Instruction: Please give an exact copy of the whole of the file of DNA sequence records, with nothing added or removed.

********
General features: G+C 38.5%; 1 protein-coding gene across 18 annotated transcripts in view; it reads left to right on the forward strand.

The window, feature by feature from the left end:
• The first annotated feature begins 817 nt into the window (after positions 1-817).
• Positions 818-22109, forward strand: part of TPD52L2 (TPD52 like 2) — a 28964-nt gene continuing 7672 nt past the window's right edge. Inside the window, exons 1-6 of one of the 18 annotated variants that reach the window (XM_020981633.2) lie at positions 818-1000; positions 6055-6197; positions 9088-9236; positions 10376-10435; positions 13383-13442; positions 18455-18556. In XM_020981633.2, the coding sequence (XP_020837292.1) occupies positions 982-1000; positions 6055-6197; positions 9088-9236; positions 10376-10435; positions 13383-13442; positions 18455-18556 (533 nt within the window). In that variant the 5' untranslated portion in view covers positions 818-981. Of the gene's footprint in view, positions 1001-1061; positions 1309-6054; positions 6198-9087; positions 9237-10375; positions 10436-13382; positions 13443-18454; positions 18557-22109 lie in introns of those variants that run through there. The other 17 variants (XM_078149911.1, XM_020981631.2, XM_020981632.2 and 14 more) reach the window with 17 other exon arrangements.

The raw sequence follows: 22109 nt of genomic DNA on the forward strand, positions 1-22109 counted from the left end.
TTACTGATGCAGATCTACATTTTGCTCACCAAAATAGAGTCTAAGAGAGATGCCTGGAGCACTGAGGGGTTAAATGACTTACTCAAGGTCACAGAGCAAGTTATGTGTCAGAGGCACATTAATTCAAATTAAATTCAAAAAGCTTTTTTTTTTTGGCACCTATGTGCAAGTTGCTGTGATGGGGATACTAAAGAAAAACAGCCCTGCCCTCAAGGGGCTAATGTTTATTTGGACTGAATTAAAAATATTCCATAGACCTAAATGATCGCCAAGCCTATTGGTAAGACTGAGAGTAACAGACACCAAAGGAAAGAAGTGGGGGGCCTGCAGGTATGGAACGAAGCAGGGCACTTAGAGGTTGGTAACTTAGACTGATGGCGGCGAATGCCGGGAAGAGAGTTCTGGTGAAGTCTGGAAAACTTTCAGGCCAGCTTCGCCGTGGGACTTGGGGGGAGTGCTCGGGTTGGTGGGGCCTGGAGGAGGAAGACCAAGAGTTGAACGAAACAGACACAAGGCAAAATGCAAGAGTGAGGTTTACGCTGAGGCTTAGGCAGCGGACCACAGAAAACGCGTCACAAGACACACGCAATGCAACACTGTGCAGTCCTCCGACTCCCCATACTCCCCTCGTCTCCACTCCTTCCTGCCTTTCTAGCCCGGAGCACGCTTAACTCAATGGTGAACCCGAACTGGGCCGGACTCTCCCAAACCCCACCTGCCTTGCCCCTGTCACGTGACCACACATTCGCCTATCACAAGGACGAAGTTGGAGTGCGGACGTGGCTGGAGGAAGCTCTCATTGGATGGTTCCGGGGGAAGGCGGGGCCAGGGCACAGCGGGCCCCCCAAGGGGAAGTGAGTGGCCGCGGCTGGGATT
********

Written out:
General features: G+C 38.5%; 1 protein-coding gene across 18 annotated transcripts in view; it reads left to right on the forward strand.

The window, feature by feature from the left end:
• The first annotated feature begins 817 nt into the window (after positions 1-817).
• Positions 818-22109, forward strand: part of TPD52L2 (TPD52 like 2) — a 28964-nt gene continuing 7672 nt past the window's right edge. Inside the window, exons 1-6 of one of the 18 annotated variants that reach the window (XM_020981633.2) lie at positions 818-1000; positions 6055-6197; positions 9088-9236; positions 10376-10435; positions 13383-13442; positions 18455-18556. In XM_020981633.2, the coding sequence (XP_020837292.1) occupies positions 982-1000; positions 6055-6197; positions 9088-9236; positions 10376-10435; positions 13383-13442; positions 18455-18556 (533 nt within the window). In that variant the 5' untranslated portion in view covers positions 818-981. Of the gene's footprint in view, positions 1001-1061; positions 1309-6054; positions 6198-9087; positions 9237-10375; positions 10436-13382; positions 13443-18454; positions 18557-22109 lie in introns of those variants that run through there. The other 17 variants (XM_078149911.1, XM_020981631.2, XM_020981632.2 and 14 more) reach the window with 17 other exon arrangements.

The raw sequence follows: 22109 nt of genomic DNA on the forward strand, positions 1-22109 counted from the left end.
TTACTGATGCAGATCTACATTTTGCTCACCAAAATAGAGTCTAAGAGAGATGCCTGGAGCACTGAGGGGTTAAATGACTTACTCAAGGTCACAGAGCAAGTTATGTGTCAGAGGCACATTAATTCAAATTAAATTCAAAAAGCTTTTTTTTTTTGGCACCTATGTGCAAGTTGCTGTGATGGGGATACTAAAGAAAAACAGCCCTGCCCTCAAGGGGCTAATGTTTATTTGGACTGAATTAAAAATATTCCATAGACCTAAATGATCGCCAAGCCTATTGGTAAGACTGAGAGTAACAGACACCAAAGGAAAGAAGTGGGGGGCCTGCAGGTATGGAACGAAGCAGGGCACTTAGAGGTTGGTAACTTAGACTGATGGCGGCGAATGCCGGGAAGAGAGTTCTGGTGAAGTCTGGAAAACTTTCAGGCCAGCTTCGCCGTGGGACTTGGGGGGAGTGCTCGGGTTGGTGGGGCCTGGAGGAGGAAGACCAAGAGTTGAACGAAACAGACACAAGGCAAAATGCAAGAGTGAGGTTTACGCTGAGGCTTAGGCAGCGGACCACAGAAAACGCGTCACAAGACACACGCAATGCAACACTGTGCAGTCCTCCGACTCCCCATACTCCCCTCGTCTCCACTCCTTCCTGCCTTTCTAGCCCGGAGCACGCTTAACTCAATGGTGAACCCGAACTGGGCCGGACTCTCCCAAACCCCACCTGCCTTGCCCCTGTCACGTGACCACACATTCGCCTATCACAAGGACGAAGTTGGAGTGCGGACGTGGCTGGAGGAAGCTCTCATTGGATGGTTCCGGGGGAAGGCGGGGCCAGGGCACAGCGGGCCCCCCAAGGGGAAGTGAGTGGCCGCGGCTGGGATT